Perfume was first used by the Egyptians as part of their religious rituals. The two principal methods of use at this time was the burning of incense and the application of balms and ointments. Perfumed oils were applied to the skin for eithercosmetic or medicinal purposes. During the Old and Middle Kingdoms, perfumes were reserved exclusively for religious rituals such as cleansing ceremonies. Then during the New Kingdom (1580-1085 BC) they were used during festivals and Egyptian women also used perfumed creams and oils as toiletries ar cosmetics and as preludes to love-making. The use of perfume then spread to Greece, Rome, and the Islamic world. And it was the Islamic community that kept the use of perfumes since the spread of Christianity led to a decline in the use of perfume. With the fall of the Roman Empire, perfume's influence dwindled. It was not until the twelfth century and the development of international trade that this decline was reversed.
Perfume enjoyed huge success during the seventeenth century. Perfumed gloves became popular in France and in 1656, the guild of glove and perfume-makers was established. The use of perfume in France grew steadily. The court of Louis XV was even named "the perfumed court" due to the scents which were applied daily not only to the skin but also to clothing, fans and furniture. The eighteenth century saw a revolutionary advance in perfumery with the invention of eau de Cologne. This refreshing blend of rosemary, neroli, bergamot and lemon was used in a multitude of different ways: diluted in bath water, mixed with wine, eaten on a sugar lump, as a mouthwash, an enema or an ingredient for a poultice, injected directly... and so on. The variety of eighteenth-century perfume containers was as wide as that of the fragrances and their uses. Sponges soaked in scented vinaigres de toilette were kept in gilded metal vinaigrettes. Liquid perfumes came in beautiful Louis XIV-style pear-shaped bottles. Glass became increasingly popular, particularly in France with the opening of the Baccarat factory in 1765.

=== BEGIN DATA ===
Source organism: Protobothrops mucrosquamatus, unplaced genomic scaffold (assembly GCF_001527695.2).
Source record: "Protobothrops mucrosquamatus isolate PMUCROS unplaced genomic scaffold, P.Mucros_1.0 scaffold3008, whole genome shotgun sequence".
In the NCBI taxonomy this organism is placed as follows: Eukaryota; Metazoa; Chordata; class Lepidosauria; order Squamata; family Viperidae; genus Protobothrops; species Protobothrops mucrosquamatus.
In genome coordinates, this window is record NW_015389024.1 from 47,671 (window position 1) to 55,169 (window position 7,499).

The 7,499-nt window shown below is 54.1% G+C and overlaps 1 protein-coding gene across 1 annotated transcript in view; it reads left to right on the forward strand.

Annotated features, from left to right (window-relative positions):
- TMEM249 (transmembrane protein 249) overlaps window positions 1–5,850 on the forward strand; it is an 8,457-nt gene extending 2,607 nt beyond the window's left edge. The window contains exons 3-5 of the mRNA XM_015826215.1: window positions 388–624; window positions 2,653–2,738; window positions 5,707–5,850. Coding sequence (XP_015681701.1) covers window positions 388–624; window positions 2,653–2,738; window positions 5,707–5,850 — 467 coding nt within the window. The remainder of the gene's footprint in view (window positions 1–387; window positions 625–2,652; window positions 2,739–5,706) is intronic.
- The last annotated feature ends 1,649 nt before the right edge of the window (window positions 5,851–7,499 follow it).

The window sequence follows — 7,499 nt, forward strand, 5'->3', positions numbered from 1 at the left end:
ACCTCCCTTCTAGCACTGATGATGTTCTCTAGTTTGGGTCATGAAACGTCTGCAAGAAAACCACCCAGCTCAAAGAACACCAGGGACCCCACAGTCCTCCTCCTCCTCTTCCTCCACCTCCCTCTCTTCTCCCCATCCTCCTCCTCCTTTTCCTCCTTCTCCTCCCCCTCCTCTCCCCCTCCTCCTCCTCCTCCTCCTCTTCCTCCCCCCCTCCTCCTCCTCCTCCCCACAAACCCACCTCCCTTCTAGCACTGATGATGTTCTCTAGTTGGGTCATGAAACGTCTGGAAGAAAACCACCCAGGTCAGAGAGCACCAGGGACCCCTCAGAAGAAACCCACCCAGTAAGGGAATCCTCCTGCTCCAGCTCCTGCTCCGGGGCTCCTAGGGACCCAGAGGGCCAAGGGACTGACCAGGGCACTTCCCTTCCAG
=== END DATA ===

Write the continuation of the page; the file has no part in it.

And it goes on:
As with industry and the arts, perfume was to undergo profound change in the nineteenth century. Changing tastes and the development of modern chemistry laid the foundations of perfumery as we know it today. Alchemy gave way to chemistry and new fragrances were created. The French Revolution had in no way diminished the taste for perfume, there was even a fragrance called "Parfum a la Guillotine." Under the post-revolutionary government, people once again dared to express a penchant for luxury goods, including perfume. A profusion of vanity boxes containing perfumes appeared in the 19th century. This picture shows a woman at her dressing table.
Due to its jasmine, rose and orange-growing trades, the town of Grasse in Provence established itself as the largest production center for raw materials. The statutes of the perfume-makers of Grasse were passed in 1724. Paris became the commercial counterpart to Grasse and the world center of perfume. Perfume houses such as Houbigant (produces Quelques Fleurs, still very popular today), Lubin, Roger & Gallet, and Guerlain were all based in Paris.
Soon bottling became more important. Perfume maker Francois Coty formed a partnership with Rene Lalique. Lalique then produced bottles for Guerlain, D'Orsay, Lubin, Molinard, Roger &...